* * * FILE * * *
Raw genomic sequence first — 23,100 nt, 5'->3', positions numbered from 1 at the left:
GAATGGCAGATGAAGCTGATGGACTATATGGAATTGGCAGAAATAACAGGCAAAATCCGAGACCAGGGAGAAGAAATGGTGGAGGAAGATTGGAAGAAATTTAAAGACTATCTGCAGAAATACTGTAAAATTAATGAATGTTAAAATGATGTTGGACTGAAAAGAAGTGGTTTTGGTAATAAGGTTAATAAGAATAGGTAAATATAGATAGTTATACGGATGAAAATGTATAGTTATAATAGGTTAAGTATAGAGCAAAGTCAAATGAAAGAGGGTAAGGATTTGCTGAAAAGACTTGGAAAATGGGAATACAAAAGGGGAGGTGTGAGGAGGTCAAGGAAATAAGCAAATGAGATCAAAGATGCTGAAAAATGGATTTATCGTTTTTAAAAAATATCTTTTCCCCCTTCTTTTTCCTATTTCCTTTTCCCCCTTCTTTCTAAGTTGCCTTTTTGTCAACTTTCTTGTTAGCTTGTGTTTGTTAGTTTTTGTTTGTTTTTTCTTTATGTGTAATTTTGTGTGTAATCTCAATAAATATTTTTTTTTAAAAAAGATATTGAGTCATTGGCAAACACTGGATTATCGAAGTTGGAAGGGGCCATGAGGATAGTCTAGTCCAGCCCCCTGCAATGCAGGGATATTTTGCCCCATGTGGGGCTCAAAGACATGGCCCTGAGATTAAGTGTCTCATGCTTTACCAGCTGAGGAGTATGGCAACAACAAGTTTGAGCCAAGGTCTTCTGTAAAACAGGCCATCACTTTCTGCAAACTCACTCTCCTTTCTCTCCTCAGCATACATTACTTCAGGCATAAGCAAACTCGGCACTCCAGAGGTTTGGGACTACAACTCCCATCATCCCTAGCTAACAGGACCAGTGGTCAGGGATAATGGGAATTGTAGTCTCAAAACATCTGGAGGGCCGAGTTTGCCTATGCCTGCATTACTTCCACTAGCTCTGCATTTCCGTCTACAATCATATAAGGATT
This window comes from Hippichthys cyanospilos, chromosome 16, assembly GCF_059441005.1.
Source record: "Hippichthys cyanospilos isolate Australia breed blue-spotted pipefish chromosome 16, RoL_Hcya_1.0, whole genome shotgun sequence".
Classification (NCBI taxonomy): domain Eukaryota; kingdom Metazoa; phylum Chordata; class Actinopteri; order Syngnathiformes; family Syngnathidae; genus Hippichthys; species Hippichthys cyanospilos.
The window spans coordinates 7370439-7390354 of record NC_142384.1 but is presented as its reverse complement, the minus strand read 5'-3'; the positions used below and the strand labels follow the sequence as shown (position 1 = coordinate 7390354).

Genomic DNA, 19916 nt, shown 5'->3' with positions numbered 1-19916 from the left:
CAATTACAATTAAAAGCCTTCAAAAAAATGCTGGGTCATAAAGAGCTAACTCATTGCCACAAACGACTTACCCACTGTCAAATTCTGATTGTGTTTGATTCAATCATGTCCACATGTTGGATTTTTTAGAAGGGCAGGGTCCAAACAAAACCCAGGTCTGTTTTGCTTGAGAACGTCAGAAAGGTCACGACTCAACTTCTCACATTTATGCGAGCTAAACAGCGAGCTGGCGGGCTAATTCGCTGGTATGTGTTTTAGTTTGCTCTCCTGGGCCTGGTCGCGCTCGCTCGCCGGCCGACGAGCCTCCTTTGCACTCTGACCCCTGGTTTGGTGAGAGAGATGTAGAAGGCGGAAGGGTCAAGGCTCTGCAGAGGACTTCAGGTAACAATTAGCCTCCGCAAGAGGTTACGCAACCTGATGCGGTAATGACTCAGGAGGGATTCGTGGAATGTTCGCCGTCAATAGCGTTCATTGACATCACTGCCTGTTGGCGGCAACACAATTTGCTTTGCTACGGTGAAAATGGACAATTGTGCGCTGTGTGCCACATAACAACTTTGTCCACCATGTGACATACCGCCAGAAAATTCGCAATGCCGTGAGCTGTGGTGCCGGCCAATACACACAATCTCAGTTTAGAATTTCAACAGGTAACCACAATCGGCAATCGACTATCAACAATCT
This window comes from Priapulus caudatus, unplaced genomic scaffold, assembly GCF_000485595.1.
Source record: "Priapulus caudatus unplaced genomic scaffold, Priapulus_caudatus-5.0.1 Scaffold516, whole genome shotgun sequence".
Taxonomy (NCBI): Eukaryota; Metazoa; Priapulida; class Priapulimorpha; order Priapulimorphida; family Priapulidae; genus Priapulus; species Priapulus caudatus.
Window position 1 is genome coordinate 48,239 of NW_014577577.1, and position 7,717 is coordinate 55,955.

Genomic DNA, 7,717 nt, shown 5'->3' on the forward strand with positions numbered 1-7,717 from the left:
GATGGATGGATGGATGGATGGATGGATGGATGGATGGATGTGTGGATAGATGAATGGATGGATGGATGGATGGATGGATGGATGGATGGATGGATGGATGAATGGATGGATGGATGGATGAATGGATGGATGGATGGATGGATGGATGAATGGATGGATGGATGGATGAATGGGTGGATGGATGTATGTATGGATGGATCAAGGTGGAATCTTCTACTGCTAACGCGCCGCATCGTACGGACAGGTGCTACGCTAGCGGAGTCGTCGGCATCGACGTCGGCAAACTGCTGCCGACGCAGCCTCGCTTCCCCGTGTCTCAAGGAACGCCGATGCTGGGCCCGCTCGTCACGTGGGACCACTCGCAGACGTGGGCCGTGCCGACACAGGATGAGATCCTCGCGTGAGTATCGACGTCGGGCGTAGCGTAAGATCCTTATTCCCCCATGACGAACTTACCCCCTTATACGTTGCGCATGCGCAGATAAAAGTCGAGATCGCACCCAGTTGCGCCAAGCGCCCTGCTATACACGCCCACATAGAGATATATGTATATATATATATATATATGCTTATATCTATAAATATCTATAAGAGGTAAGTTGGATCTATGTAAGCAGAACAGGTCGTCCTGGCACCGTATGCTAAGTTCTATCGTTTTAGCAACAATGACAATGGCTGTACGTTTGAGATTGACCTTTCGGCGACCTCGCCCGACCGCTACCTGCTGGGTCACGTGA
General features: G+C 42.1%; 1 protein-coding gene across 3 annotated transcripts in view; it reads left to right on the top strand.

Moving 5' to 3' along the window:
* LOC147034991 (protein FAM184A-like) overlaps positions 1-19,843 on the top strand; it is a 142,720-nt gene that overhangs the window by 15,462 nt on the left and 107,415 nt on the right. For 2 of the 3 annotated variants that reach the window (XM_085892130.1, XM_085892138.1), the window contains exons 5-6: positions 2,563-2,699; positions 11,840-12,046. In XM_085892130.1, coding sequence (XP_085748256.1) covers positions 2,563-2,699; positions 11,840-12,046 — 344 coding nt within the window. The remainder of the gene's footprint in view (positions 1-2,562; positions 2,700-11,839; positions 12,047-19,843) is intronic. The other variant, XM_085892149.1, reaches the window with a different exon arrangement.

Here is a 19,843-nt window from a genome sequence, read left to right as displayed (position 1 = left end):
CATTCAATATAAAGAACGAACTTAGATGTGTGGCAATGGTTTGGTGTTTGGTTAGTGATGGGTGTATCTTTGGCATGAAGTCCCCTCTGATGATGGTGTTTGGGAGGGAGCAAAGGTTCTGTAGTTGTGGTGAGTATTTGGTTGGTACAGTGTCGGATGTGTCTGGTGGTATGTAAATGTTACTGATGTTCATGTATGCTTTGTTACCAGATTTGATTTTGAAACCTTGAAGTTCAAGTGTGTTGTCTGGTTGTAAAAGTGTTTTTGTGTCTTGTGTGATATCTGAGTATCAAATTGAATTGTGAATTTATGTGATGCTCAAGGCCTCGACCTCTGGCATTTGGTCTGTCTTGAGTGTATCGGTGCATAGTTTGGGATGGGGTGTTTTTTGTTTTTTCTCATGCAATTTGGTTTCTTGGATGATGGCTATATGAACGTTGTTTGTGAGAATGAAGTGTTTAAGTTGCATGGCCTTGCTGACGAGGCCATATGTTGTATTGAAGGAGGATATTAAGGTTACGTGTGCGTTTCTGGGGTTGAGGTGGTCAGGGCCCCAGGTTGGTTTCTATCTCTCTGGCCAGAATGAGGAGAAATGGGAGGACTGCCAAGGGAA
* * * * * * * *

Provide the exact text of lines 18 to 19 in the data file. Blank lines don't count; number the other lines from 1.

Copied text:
Here is a 19,843-nt window from a genome sequence, read left to right as displayed (position 1 = left end):
CATTCAATATAAAGAACGAACTTAGATGTGTGGCAATGGTTTGGTGTTTGGTTAGTGATGGGTGTATCTTTGGCATGAAGTCCCCTCTGATGATGGTGTTTGGGAGGGAGCAAAGGTTCTGTAGTTGTGGTGAGTATTTGGTTGGTACAGTGTCGGATGTGTCTGGTGGTATGTAAATGTTACTGATGTTCATGTATGCTTTGTTACCAGATTTGATTTTGAAACCTTGAAGTTCAAGTGTGTTGTCTGGTTGTAAAAGTGTTTTTGTGTCTTGTGTGATATCTGAGTATCAAATTGAATTGTGAATTTATGTGATGCTCAAGGCCTCGACCTCTGGCATTTGGTCTGTCTTGAGTGTATCGGTGCATAGTTTGGGATGGGGTGTTTTTTGTTTTTTCTCATGCAATTTGGTTTCTTGGATGATGGCTATATGAACGTTGTTTGTGAGAATGAAGTGTTTAAGTTGCATGGCCTTGCTGACGAGGCCATATGTTGTATTGAAGGAGGATATTAAGGTTACGTGTGCGTTTCTGGGGTTGAGGTGGTCAGGGCCCCAGGTTGGTTTCTATCTCTCTGGCCAGAATGAGGAGAAATGGGAGGACTGCCAAGGGAA